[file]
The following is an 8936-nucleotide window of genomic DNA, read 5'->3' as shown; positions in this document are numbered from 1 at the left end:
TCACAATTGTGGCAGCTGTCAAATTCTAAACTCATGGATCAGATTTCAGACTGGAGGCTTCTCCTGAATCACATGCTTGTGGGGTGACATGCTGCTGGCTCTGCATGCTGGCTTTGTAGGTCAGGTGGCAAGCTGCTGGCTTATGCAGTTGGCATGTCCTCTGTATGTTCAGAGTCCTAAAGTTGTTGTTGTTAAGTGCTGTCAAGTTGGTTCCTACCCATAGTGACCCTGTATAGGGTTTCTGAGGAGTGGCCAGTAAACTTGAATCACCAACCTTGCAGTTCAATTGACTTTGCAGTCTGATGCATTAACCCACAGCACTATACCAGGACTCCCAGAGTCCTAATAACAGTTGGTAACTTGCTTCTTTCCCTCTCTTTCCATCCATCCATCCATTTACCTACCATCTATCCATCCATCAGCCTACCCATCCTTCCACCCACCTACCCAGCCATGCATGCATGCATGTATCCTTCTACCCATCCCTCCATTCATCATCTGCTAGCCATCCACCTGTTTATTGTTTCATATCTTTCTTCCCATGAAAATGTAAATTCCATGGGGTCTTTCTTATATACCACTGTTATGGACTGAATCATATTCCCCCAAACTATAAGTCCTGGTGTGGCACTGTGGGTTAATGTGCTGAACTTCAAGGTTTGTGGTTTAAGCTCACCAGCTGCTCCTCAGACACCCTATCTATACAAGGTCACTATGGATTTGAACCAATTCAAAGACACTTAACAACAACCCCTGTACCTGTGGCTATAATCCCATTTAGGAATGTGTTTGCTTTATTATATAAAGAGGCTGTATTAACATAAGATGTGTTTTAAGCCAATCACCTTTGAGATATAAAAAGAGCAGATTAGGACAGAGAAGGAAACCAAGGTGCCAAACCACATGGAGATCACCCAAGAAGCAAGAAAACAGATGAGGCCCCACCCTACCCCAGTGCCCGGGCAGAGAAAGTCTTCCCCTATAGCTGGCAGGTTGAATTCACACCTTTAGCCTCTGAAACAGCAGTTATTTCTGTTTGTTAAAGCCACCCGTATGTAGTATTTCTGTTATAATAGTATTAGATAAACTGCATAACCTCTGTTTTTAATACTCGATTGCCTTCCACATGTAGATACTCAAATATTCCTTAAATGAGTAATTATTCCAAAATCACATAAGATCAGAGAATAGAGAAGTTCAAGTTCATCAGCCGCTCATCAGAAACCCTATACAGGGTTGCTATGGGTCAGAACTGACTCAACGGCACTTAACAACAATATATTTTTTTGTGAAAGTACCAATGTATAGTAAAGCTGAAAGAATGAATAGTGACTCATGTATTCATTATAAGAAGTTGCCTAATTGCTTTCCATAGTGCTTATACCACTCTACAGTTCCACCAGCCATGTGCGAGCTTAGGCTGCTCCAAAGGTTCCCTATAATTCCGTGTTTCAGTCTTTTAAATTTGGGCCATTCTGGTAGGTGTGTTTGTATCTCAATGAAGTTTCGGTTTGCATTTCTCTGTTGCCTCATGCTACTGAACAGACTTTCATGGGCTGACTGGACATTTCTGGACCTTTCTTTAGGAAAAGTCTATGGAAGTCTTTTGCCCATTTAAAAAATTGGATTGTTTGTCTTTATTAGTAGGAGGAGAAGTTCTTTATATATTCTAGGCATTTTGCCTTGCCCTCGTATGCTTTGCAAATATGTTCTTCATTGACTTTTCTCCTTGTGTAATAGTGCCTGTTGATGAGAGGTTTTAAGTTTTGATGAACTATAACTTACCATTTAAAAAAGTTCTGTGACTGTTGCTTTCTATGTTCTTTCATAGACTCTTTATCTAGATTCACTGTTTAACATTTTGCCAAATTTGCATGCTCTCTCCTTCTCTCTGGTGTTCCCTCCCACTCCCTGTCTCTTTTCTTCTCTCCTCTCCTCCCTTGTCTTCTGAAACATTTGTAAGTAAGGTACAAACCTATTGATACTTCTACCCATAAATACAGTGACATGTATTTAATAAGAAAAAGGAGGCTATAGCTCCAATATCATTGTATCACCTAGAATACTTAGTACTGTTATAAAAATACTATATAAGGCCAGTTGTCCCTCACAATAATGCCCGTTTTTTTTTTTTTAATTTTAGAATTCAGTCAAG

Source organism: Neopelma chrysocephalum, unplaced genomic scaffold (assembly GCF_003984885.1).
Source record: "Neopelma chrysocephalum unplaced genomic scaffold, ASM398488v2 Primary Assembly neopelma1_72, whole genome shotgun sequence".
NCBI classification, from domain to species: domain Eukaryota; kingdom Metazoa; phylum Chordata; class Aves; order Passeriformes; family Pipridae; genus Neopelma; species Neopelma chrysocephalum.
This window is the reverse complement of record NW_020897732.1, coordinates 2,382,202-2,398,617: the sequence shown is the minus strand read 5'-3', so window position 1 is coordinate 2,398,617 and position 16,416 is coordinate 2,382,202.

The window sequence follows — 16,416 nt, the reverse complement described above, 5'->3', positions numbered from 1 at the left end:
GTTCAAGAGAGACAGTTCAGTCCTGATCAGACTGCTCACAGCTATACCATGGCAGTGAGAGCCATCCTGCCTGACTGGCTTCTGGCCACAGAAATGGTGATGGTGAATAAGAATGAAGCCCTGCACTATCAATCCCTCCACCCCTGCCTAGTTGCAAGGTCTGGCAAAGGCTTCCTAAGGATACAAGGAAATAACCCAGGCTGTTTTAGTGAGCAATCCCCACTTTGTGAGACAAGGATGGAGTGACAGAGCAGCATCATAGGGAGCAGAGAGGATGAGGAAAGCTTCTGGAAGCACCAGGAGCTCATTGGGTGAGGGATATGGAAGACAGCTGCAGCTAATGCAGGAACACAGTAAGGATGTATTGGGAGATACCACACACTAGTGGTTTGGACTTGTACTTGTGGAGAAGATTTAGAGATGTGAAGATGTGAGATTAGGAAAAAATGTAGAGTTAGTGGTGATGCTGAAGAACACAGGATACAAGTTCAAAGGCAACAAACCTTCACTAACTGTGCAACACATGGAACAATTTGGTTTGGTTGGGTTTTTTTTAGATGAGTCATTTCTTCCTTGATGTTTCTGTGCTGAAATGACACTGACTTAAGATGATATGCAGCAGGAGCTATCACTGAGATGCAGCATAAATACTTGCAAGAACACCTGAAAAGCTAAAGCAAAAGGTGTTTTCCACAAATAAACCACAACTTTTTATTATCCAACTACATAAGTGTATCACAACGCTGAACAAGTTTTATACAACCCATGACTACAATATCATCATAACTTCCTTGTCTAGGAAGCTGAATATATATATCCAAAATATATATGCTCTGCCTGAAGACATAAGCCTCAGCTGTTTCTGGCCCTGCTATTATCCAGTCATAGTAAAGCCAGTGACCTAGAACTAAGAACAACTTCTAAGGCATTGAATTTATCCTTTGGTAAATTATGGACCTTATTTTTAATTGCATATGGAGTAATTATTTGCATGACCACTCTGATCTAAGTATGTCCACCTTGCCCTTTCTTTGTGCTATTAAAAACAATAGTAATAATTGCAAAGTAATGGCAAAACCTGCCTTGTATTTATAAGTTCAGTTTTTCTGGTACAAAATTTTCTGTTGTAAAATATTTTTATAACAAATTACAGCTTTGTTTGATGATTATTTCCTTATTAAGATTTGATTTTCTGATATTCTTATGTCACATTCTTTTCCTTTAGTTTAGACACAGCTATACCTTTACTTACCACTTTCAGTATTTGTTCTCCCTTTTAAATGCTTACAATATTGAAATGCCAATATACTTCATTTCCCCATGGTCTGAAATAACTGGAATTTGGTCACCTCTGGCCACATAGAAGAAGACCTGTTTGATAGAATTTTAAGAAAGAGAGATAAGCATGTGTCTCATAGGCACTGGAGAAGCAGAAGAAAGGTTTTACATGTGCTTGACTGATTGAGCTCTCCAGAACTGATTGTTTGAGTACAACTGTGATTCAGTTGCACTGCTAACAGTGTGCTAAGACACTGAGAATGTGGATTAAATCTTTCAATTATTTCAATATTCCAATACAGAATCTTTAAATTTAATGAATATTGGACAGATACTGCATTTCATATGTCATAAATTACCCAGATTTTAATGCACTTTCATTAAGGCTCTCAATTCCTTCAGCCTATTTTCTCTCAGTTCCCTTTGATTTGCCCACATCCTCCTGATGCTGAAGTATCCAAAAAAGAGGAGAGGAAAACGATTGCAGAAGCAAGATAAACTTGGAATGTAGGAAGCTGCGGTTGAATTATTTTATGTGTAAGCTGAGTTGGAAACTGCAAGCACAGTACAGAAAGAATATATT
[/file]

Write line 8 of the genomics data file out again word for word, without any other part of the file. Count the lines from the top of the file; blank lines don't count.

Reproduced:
GTTCAAGAGAGACAGTTCAGTCCTGATCAGACTGCTCACAGCTATACCATGGCAGTGAGAGCCATCCTGCCTGACTGGCTTCTGGCCACAGAAATGGTGATGGTGAATAAGAATGAAGCCCTGCACTATCAATCCCTCCACCCCTGCCTAGTTGCAAGGTCTGGCAAAGGCTTCCTAAGGATACAAGGAAATAACCCAGGCTGTTTTAGTGAGCAATCCCCACTTTGTGAGACAAGGATGGAGTGACAGAGCAGCATCATAGGGAGCAGAGAGGATGAGGAAAGCTTCTGGAAGCACCAGGAGCTCATTGGGTGAGGGATATGGAAGACAGCTGCAGCTAATGCAGGAACACAGTAAGGATGTATTGGGAGATACCACACACTAGTGGTTTGGACTTGTACTTGTGGAGAAGATTTAGAGATGTGAAGATGTGAGATTAGGAAAAAATGTAGAGTTAGTGGTGATGCTGAAGAACACAGGATACAAGTTCAAAGGCAACAAACCTTCACTAACTGTGCAACACATGGAACAATTTGGTTTGGTTGGGTTTTTTTTAGATGAGTCATTTCTTCCTTGATGTTTCTGTGCTGAAATGACACTGACTTAAGATGATATGCAGCAGGAGCTATCACTGAGATGCAGCATAAATACTTGCAAGAACACCTGAAAAGCTAAAGCAAAAGGTGTTTTCCACAAATAAACCACAACTTTTTATTATCCAACTACATAAGTGTATCACAACGCTGAACAAGTTTTATACAACCCATGACTACAATATCATCATAACTTCCTTGTCTAGGAAGCTGAATATATATATCCAAAATATATATGCTCTGCCTGAAGACATAAGCCTCAGCTGTTTCTGGCCCTGCTATTATCCAGTCATAGTAAAGCCAGTGACCTAGAACTAAGAACAACTTCTAAGGCATTGAATTTATCCTTTGGTAAATTATGGACCTTATTTTTAATTGCATATGGAGTAATTATTTGCATGACCACTCTGATCTAAGTATGTCCACCTTGCCCTTTCTTTGTGCTATTAAAAACAATAGTAATAATTGCAAAGTAATGGCAAAACCTGCCTTGTATTTATAAGTTCAGTTTTTCTGGTACAAAATTTTCTGTTGTAAAATATTTTTATAACAAATTACAGCTTTGTTTGATGATTATTTCCTTATTAAGATTTGATTTTCTGATATTCTTATGTCACATTCTTTTCCTTTAGTTTAGACACAGCTATACCTTTACTTACCACTTTCAGTATTTGTTCTCCCTTTTAAATGCTTACAATATTGAAATGCCAATATACTTCATTTCCCCATGGTCTGAAATAACTGGAATTTGGTCACCTCTGGCCACATAGAAGAAGACCTGTTTGATAGAATTTTAAGAAAGAGAGATAAGCATGTGTCTCATAGGCACTGGAGAAGCAGAAGAAAGGTTTTACATGTGCTTGACTGATTGAGCTCTCCAGAACTGATTGTTTGAGTACAACTGTGATTCAGTTGCACTGCTAACAGTGTGCTAAGACACTGAGAATGTGGATTAAATCTTTCAATTATTTCAATATTCCAATACAGAATCTTTAAATTTAATGAATATTGGACAGATACTGCATTTCATATGTCATAAATTACCCAGATTTTAATGCACTTTCATTAAGGCTCTCAATTCCTTCAGCCTATTTTCTCTCAGTTCCCTTTGATTTGCCCACATCCTCCTGATGCTGAAGTATCCAAAAAAGAGGAGAGGAAAACGATTGCAGAAGCAAGATAAACTTGGAATGTAGGAAGCTGCGGTTGAATTATTTTATGTGTAAGCTGAGTTGGAAACTGCAAGCACAGTACAGAAAGAATATATT